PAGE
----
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Bill to increase security for Supreme Court justices remains stalled in House

Nancy Pelosi

Kevin Dietsch/Getty AFP/East News

Zelda Caldwell - published on 06/09/22

Arrest of armed man outside Kavanaugh’s home prompted renewed calls to move on the Senate-passed legislation.

The day after an armed man was arrested outside of Justice Brett Kavanaugh’s home, Democratic Speaker Nancy Pelosi promised that the House will vote on a bill that would increase security for Supreme Court justices and their families next week.

“We had hoped that we could do it today but we certainly will do it at the beginning of next week,” Pelosi told reporters.

The legislation has been stalled in the House after passing the Senate by unanimous consent in May. The legislation was introduced after a week in which protesters gathered at the homes of conservative justices following the leaked draft of the Supreme Court opinion that could overturn Roe v. Wade, the landmark ruling that legalized abortion nationwide.

The need for heightened security was highlighted after Nicholas Roseke, 26, of Simi Valley California, was arrested Wednesday and charged with attempted murder. After he was apprehended, Roseke told law enforcement officials that he had planned to kill Kavanaugh, and that he was motivated, in part, because of the leaked court opinion.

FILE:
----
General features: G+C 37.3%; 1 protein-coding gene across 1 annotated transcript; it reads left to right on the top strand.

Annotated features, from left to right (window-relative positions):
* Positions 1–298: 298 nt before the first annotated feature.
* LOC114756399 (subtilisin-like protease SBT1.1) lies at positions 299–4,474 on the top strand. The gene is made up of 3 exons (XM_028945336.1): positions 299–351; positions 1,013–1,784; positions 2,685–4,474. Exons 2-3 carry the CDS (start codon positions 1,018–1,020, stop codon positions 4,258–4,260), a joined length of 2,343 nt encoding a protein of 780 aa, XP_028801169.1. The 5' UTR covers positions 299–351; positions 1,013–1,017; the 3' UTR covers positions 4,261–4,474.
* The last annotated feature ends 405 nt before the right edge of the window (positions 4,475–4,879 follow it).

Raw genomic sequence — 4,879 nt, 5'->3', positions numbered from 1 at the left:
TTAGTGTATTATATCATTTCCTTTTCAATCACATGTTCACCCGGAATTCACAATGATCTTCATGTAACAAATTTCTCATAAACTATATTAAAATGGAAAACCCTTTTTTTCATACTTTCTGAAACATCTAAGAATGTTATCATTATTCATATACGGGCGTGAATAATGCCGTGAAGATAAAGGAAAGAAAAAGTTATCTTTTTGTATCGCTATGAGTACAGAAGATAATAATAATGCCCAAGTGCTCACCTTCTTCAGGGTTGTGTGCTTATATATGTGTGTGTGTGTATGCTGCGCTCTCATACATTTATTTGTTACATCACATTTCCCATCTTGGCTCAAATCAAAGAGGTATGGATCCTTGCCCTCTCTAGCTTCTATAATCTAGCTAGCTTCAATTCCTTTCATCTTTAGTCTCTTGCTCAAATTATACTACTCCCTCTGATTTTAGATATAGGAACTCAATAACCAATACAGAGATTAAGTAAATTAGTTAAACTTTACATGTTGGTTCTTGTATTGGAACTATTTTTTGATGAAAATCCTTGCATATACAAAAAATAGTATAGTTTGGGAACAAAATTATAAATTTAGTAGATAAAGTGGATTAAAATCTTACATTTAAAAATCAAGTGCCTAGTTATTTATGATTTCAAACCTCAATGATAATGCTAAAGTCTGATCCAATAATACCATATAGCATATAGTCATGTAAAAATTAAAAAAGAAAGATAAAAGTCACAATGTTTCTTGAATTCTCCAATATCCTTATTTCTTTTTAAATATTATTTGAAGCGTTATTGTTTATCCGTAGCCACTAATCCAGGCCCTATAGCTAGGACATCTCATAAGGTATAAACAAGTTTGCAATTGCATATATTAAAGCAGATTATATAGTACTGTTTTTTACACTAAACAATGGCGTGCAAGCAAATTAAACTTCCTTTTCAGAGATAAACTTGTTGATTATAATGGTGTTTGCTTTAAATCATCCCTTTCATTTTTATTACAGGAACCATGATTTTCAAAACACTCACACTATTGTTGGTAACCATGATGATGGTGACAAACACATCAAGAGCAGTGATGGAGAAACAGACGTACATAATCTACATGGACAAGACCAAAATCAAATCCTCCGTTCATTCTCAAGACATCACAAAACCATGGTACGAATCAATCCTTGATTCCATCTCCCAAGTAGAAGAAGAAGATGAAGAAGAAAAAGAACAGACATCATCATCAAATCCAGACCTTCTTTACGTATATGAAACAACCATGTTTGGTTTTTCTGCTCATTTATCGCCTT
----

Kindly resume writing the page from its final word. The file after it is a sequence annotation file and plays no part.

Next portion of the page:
Politico reported that the legislation to beef up security for justices and their families was stopped in its tracks over Senate Republican opposition to House Democrats’ proposal that court clerks have the same kind of protection as the justices and their families.

“It’s about staff and the rest. The justices are protected,” Pelosi said. “Nobody is in danger over the weekend because of our not having a bill.”

The bill passed last month by the Senate would provide security for “any member of the immediate family of the Chief Justice, any Associate Justice, or any officer of the Supreme Court if the Marshal determines such protection is necessary.”

Since the leaked Dobbs opinion, the U.S. Marshals Service have been tasked with protecting the homes of all nine Supreme Court justices. The legislation under consideration would enhance that protection, and extend it to the justices’ family members.

Sen. Chris Coons (D-Del.), co-sponsor of the Senate bill told CNN that a compromise with House Democrats over extending protection to clerks and other staff is in the works.

“I’ve actually been engaging with several House members about how we come to a negotiated compromise on that bill and move it forward promptly,” he said.

Senate Judiciary Chairman Duck Durbin said that “we’re ready to meet with them and resolve our differences,” reported CNN.

”What happened this week with Justice Kavanaugh is a reminder that we live in a dangerous place, and these people are vulnerable and we should protect them,” Durbin said.

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